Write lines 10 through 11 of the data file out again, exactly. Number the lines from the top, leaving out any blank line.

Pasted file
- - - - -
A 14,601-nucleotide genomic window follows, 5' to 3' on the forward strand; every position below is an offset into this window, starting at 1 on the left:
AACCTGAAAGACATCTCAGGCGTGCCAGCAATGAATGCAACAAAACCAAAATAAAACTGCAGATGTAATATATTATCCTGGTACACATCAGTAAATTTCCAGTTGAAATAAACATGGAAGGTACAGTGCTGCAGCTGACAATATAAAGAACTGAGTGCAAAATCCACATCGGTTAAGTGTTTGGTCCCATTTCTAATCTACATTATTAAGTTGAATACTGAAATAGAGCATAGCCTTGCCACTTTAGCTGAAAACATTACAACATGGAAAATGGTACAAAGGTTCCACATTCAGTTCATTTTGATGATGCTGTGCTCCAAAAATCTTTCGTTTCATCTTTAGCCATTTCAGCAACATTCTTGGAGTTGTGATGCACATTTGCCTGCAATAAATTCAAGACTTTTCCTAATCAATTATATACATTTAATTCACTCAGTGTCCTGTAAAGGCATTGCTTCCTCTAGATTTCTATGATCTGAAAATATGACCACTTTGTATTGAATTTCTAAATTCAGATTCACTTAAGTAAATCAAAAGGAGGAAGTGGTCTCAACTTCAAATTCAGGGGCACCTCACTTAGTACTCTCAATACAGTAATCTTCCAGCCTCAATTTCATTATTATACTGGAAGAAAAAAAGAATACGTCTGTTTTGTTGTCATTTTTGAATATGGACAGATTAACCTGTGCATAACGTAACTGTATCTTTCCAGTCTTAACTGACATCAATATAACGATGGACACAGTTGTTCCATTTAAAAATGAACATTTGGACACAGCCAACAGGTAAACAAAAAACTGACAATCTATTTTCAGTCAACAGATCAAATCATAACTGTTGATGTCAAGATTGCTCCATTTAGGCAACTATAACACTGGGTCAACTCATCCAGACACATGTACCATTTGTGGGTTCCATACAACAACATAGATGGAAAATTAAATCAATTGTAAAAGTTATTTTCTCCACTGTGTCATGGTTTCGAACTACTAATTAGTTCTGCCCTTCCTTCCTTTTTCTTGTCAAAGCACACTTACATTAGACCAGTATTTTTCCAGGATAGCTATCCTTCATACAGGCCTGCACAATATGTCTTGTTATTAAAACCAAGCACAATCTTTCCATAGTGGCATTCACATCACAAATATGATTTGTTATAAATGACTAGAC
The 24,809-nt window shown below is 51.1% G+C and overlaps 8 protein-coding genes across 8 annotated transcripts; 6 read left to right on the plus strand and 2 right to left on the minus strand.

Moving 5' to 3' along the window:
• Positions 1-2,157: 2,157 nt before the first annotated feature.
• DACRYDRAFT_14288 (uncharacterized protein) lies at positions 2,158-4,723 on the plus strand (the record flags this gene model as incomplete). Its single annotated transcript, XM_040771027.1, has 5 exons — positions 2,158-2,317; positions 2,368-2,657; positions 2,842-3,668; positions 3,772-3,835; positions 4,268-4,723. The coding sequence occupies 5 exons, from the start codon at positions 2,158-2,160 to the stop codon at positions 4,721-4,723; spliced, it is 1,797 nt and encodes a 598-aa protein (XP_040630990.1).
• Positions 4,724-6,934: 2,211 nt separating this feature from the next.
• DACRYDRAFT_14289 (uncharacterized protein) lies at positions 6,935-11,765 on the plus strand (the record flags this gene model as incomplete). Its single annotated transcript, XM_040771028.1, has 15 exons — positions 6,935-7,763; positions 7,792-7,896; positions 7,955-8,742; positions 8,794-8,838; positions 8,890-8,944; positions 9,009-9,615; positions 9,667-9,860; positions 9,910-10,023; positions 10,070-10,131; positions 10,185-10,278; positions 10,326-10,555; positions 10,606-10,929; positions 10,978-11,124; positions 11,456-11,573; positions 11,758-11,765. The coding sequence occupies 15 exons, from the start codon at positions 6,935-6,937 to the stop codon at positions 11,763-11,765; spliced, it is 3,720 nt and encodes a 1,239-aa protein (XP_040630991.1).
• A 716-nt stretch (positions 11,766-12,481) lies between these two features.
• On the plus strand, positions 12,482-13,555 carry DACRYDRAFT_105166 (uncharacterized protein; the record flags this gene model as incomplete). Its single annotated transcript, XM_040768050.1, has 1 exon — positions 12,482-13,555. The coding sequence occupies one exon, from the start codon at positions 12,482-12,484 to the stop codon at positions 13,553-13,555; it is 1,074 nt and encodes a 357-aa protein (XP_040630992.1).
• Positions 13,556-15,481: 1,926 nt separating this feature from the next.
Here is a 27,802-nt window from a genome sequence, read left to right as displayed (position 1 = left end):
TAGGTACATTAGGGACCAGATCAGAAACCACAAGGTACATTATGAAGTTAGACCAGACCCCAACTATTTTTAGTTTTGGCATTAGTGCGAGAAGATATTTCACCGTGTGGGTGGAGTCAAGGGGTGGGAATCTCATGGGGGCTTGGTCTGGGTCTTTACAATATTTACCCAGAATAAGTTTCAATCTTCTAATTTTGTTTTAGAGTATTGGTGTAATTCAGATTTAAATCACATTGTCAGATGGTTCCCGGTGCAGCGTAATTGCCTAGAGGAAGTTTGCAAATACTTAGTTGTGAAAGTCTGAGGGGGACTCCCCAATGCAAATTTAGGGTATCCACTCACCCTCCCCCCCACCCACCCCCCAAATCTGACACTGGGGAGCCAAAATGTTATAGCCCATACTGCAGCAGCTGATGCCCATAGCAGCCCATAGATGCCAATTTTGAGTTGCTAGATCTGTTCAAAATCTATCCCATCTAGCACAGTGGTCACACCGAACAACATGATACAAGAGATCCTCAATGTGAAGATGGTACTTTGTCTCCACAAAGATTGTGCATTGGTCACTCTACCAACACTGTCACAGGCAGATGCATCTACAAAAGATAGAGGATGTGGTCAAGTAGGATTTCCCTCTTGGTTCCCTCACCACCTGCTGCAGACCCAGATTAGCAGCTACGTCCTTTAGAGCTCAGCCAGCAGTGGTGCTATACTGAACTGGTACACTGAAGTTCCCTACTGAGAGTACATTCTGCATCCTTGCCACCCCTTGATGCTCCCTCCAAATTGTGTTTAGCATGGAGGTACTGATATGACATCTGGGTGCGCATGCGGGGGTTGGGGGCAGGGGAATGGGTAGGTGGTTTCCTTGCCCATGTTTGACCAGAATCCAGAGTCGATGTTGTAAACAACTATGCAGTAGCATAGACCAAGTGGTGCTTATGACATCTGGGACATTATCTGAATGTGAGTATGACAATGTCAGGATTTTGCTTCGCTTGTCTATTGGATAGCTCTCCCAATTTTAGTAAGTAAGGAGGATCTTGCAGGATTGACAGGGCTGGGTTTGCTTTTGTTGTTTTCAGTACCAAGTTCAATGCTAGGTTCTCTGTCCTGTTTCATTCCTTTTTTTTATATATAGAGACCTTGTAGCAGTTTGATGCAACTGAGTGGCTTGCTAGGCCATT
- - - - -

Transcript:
• On the plus strand, positions 12,482-13,555 carry DACRYDRAFT_105166 (uncharacterized protein; the record flags this gene model as incomplete). Its single annotated transcript, XM_040768050.1, has 1 exon — positions 12,482-13,555. The coding sequence occupies one exon, from the start codon at positions 12,482-12,484 to the stop codon at positions 13,553-13,555; it is 1,074 nt and encodes a 357-aa protein (XP_040630992.1).
• Positions 13,556-15,481: 1,926 nt separating this feature from the next.